This was his wish: “Cassius Clay is a slave name. I didn’t choose it, and I didn’t want it. I am Muhammad Ali, a free name, and I insist on people using it when speaking to me and of me.” and we shall respect it.
Muhammad Ali was born January 17, 1942 and passed away June 3, 2016. He was an American boxing professional and was highly regarded as the greatest heavyweight to grace the ring.
He was named the Sportsman of the Century in 1999 by Sports Illustrated. With the BBC also crowning him the Sports Personality of the Century.
The Greatest was introduced into the world of boxing at age 12, by police officer and boxing coach Joe E. Martin, after he met a young Ali fuming over a thief who took his bike. Ali told the officer, he was going to whup the thief, with the coach suggesting he first learn boxing.
The Greatest made his amateur boxing debut in 1954 and won six Kentucky Golden Glove titles, two National Golden Glove titles, an Amateur Athletic Union national title and the light heavyweight gold medal at the Olympics in Rome.
His amateur record was an impressive 100 wins with just five losses.
In 1964, Muhammad Alli won the world heavyweight championship, after causing a major upset by beating Sonny Liston. After his victory, he turned to the ringside reporters and said “eat your words” “I am the greatest. I shook up the world. I am the prettiest thing that has ever lived”.
He was the youngest boxer at 22 to claim the title from a residing champion. In a rematch against Sonny Liston, Muhammad Ali was declared winner in less than 2 minutes. In a match many referred to as being controversial.
After he claimed his first heavyweight title -when he beat Liston- he converted to Islam, dropping his “slave name” and joining the Nation of Islam.
Three years after, The Greatest refused to be conscripted into the U.S. military, citing his beliefs and opposition to America’s involvement in the Vietnam War.
He was arrested, stripped of his titles, after he was found guilty of draft evasion charges. His boxing licence was revoked and he was fined $10, 000. The Greatest did not fight for almost four years. In 1971, Muhammad Ali’s conviction was overturned, after his appeal went through.
Upon his return to the boxing world, Ali wanted to win back his heavyweight title. But ended up losing to Joe Frazier, his first professional loss. The bout saw the introduction of the rope-a-dope strategy.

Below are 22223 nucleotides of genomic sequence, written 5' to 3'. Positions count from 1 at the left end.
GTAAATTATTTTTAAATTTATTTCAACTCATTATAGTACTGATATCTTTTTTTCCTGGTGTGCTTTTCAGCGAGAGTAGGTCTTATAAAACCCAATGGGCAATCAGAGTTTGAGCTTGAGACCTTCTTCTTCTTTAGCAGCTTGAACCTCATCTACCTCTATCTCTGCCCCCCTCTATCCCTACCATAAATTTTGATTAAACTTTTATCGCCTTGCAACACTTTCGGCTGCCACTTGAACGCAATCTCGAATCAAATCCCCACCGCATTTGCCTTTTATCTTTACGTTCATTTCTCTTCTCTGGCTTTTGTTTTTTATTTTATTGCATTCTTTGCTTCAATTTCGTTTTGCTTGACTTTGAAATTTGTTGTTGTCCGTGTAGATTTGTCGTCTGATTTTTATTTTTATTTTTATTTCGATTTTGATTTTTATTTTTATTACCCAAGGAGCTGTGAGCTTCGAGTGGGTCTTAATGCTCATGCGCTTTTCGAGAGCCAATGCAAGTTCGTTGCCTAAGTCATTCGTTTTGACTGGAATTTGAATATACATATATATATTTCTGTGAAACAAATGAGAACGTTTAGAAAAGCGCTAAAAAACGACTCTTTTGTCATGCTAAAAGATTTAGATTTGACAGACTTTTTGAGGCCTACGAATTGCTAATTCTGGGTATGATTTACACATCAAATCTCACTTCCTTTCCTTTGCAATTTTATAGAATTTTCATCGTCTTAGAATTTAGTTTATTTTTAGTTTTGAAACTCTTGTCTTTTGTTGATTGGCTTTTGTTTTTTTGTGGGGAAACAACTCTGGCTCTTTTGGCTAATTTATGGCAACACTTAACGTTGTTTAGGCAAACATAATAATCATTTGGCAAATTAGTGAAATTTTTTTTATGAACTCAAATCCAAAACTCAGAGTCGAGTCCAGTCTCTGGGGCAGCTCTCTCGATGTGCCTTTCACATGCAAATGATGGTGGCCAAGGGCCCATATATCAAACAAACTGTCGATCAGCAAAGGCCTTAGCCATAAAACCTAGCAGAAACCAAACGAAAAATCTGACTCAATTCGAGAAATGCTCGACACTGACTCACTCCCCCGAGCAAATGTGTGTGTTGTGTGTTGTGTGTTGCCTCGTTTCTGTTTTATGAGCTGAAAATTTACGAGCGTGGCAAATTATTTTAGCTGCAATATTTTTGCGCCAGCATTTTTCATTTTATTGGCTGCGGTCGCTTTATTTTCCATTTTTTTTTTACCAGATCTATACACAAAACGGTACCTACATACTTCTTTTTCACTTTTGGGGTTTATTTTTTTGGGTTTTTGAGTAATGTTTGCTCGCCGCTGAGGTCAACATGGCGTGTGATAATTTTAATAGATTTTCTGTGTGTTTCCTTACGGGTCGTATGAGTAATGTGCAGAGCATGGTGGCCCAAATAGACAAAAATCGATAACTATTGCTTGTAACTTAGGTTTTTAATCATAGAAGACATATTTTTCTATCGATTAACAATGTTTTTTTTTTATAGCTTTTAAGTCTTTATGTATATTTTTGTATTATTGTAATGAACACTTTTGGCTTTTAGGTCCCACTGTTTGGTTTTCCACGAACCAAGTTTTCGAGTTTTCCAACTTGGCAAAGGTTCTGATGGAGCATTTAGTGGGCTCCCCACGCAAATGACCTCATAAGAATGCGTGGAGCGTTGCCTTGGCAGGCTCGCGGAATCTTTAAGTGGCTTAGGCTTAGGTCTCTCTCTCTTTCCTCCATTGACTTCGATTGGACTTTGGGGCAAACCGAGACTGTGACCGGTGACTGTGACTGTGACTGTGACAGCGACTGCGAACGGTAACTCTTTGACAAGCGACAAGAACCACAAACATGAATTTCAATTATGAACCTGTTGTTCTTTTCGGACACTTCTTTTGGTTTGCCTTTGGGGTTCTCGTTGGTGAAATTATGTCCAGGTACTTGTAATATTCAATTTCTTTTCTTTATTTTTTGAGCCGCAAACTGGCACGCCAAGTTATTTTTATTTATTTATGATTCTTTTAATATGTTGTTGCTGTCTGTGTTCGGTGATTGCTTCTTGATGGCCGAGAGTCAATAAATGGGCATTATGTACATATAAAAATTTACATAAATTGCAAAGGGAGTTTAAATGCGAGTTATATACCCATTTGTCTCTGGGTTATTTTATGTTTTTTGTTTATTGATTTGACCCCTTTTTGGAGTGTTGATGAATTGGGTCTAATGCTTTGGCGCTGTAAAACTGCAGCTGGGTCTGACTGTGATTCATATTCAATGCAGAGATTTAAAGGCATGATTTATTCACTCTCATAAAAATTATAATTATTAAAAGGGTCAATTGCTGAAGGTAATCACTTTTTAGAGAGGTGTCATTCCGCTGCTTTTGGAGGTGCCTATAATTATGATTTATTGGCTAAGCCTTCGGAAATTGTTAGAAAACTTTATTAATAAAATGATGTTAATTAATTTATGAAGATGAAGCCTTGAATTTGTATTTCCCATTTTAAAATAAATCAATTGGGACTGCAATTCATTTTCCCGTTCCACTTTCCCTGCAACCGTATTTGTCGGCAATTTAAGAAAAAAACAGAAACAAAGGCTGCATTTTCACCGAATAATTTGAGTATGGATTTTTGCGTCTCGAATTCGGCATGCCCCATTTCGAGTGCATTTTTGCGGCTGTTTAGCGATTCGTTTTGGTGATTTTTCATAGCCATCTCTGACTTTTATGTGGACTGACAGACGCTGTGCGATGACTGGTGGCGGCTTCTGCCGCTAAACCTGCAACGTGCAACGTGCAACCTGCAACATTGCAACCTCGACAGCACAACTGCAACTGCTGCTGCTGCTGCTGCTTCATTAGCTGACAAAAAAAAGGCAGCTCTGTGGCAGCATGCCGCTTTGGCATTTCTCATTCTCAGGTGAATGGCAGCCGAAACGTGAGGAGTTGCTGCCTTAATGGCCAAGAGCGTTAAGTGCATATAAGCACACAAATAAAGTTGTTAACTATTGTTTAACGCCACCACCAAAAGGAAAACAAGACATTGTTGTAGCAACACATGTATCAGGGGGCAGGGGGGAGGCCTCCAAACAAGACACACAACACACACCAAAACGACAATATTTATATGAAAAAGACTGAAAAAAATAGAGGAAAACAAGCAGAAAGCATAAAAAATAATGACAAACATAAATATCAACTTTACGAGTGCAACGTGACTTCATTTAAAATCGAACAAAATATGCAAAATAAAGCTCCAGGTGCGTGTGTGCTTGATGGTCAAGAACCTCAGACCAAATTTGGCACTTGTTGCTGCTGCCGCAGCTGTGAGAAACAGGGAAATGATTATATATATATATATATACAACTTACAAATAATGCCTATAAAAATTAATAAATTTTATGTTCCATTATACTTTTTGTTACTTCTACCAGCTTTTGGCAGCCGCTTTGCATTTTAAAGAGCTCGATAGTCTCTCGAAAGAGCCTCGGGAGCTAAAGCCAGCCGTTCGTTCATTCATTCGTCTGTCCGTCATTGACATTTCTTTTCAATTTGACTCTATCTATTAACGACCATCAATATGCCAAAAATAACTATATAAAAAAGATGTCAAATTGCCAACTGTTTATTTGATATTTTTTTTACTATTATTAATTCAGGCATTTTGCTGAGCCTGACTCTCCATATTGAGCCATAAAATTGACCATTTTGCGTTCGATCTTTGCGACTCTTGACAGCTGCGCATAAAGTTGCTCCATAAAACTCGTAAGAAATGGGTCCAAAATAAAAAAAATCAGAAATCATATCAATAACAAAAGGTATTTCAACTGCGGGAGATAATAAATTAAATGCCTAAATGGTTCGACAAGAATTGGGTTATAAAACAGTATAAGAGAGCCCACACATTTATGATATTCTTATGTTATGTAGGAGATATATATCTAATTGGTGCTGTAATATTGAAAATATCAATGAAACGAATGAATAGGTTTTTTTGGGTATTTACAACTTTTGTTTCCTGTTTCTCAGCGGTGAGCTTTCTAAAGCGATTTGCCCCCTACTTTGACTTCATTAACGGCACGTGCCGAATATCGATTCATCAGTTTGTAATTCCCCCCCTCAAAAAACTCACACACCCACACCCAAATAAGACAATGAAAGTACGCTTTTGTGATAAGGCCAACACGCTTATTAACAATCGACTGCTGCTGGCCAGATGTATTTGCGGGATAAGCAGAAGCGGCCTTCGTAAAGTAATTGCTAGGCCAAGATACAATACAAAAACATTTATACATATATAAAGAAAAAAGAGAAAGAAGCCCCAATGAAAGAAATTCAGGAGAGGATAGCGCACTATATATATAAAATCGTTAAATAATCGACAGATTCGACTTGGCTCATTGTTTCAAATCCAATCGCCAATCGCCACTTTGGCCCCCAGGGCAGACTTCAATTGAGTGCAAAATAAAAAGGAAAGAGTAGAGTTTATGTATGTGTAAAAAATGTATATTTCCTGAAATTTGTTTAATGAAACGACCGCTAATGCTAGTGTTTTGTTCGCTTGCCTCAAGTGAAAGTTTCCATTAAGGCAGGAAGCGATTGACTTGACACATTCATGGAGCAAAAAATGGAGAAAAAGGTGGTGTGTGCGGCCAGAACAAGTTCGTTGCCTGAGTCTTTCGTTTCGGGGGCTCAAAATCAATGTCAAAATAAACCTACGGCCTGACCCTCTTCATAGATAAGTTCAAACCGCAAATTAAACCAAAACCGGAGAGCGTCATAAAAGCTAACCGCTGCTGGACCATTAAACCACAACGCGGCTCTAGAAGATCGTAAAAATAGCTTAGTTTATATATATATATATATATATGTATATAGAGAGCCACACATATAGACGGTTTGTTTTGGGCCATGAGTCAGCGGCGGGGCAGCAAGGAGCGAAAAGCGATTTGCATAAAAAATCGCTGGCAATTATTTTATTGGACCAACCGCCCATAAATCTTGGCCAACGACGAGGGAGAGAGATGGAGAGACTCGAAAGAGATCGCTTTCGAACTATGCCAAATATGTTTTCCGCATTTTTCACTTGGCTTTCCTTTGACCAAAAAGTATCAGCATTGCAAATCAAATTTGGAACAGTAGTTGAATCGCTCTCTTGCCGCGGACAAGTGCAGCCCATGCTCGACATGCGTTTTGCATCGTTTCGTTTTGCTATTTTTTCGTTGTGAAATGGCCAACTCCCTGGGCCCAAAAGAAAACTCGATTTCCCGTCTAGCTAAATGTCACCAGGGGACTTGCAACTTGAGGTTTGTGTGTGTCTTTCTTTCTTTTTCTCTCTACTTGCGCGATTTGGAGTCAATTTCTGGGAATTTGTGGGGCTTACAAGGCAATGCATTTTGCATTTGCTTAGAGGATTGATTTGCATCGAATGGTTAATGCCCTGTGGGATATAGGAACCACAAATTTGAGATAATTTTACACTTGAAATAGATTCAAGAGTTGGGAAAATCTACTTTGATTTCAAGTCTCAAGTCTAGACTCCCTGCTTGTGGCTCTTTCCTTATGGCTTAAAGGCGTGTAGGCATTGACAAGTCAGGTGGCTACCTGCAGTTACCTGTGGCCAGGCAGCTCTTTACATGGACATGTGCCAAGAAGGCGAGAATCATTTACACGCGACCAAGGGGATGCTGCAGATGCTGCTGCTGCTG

In 1973, Ken Norton broke Ali’s jaw while giving him the second loss of his career. After initially seeking retirement, Ali won a controversial decision against Norton in their second bout, leading to a rematch at Madison Square Garden on January 28, 1974, with Joe Frazier—who had recently lost his title to George Foreman.
Ali won the rematch against Joe Frazier, by unanimous decision, setting up a fight with George Foreman in Kinshasha, Zaire. The bout was tagged “Rumble in the Jungle”
As usual, Ali was confident and colorful before the fight. He told interviewer David Frost, “If you think the world was surprised when Nixon resigned, wait ’til I whup Foreman’s behind!” He told the press, “I’ve done something new for this fight. I done wrestled with an alligator, I done tussled with a whale; handcuffed lightning, thrown thunder in jail; only last week, I murdered a rock, injured a stone, hospitalized a brick; I’m so mean I make medicine sick. Ali was wildly popular in Zaire, with crowds chanting “Ali, bomaye” (“Ali, kill him”) wherever he went.
The Greatest was eloquent and had his way with words that influenced people around him.
Ali employed the rope-a-dope against Foreman, and emerged victorious against all odds.
In the eighth round, Ali dropped an exhausted Foreman with a combination at center ring; Foreman failed to make the count. Against the odds, and amidst pandemonium in the ring, Ali had regained the title by knockout.
In reflecting on the fight, George Foreman later said: “I’ll admit it. Muhammad outthought me and outfought me.”
Ali’s next opponents included Chuck Wepner, Ron Lyle, and Joe Bugner. Wepner, a journeyman known as “The Bayonne Bleeder”, stunned Ali with a knockdown in the ninth round; Ali would later say he tripped on Wepner’s foot.
The Greatest agreed to a third fight with Joe Frazier in Manila. The bout was tagged Thrilla in Manila. Ali adopted the rope-a-dope in the latter stages of the fight and won the bout, after Frazier retired.
An ailing Ali said afterwards that the fight “was the closest thing to dying that I know”, and, when later asked if he had viewed the fight on videotape, reportedly said, “Why would I want to go back and see Hell?” After the fight he cited Frazier as “the greatest fighter of all times next to me”.
Following the Manila bout, Ali fought Jean-Pierre Coopman, Jimmy Young, and Richard Dunn, winning the last by knockout.
Despite pleas to retire, Muhammad Ali fought in other bouts, that proved to be detrimental to his health. Before calling time on his career in 1981.
Ali is the only boxer to have won the heavyweight championship three different lateral times; in 1964, 1974 and 1978.
Throughout his fighting career, the Greatest of All Time floated like a butterfly and stung like a bee.